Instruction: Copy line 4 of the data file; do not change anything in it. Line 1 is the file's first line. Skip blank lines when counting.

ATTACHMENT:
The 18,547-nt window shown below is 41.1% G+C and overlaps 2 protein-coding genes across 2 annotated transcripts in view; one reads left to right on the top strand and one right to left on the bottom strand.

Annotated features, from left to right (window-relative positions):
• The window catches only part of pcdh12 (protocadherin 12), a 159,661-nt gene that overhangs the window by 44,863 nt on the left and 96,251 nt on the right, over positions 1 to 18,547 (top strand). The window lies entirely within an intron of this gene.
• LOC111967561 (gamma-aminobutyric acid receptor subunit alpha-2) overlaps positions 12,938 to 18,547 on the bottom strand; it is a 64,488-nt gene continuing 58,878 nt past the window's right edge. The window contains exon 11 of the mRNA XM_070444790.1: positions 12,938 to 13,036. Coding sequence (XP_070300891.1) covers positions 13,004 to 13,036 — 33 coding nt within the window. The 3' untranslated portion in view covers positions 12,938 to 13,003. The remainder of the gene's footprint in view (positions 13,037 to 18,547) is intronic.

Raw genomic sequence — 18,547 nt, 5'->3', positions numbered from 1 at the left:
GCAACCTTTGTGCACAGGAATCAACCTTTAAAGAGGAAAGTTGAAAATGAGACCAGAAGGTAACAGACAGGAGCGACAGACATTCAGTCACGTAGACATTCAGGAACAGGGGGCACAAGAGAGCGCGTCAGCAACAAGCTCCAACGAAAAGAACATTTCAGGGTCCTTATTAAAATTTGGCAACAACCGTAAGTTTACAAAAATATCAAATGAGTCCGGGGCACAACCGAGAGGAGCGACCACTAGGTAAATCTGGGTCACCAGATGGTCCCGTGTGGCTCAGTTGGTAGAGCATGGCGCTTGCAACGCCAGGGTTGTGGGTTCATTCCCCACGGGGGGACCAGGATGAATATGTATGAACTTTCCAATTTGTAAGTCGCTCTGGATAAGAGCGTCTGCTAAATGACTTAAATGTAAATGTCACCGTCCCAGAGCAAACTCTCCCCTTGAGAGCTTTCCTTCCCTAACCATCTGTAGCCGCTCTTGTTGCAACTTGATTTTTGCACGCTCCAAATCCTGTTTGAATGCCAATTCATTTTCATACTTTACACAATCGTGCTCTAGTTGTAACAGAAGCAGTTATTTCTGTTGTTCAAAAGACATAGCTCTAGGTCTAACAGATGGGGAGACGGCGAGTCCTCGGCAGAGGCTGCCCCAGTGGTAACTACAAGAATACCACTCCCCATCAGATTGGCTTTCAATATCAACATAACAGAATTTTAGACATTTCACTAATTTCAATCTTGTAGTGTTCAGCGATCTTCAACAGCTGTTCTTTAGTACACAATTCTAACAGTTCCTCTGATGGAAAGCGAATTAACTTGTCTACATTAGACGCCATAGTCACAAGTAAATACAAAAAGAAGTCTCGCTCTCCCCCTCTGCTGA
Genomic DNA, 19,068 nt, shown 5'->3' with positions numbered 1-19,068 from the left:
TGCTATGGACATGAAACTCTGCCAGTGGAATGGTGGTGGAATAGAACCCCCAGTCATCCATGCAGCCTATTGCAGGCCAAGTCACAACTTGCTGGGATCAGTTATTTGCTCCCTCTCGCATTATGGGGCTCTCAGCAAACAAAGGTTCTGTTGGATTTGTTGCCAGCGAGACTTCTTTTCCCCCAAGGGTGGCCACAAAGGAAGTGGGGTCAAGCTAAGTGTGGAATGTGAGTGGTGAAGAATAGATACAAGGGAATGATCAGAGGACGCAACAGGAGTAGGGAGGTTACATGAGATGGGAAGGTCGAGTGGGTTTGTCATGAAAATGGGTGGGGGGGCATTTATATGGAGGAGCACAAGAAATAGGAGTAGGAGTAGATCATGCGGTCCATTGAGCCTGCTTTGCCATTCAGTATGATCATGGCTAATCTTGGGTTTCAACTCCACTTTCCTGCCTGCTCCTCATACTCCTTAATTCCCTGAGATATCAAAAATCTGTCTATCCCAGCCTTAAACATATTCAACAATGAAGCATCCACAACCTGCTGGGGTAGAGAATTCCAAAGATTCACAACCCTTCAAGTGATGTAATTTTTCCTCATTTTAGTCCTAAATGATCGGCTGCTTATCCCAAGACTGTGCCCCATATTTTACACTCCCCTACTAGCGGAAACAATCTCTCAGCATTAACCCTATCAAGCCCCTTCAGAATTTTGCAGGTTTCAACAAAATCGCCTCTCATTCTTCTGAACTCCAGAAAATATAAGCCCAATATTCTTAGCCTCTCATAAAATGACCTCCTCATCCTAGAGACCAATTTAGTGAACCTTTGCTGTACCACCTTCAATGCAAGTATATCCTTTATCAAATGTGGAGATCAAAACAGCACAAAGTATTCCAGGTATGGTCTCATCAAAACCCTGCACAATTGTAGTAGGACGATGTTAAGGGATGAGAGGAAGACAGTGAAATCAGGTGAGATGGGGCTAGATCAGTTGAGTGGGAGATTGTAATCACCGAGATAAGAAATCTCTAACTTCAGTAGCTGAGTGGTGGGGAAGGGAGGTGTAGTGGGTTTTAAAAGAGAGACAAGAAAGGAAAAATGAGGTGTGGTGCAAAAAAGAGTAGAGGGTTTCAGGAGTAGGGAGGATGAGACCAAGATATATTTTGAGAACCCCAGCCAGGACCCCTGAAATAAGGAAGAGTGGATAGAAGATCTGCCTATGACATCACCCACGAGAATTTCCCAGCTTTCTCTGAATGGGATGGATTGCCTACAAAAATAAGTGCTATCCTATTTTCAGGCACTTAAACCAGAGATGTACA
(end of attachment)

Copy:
• LOC111967561 (gamma-aminobutyric acid receptor subunit alpha-2) overlaps positions 12,938 to 18,547 on the bottom strand; it is a 64,488-nt gene continuing 58,878 nt past the window's right edge. The window contains exon 11 of the mRNA XM_070444790.1: positions 12,938 to 13,036. Coding sequence (XP_070300891.1) covers positions 13,004 to 13,036 — 33 coding nt within the window. The 3' untranslated portion in view covers positions 12,938 to 13,003. The remainder of the gene's footprint in view (positions 13,037 to 18,547) is intronic.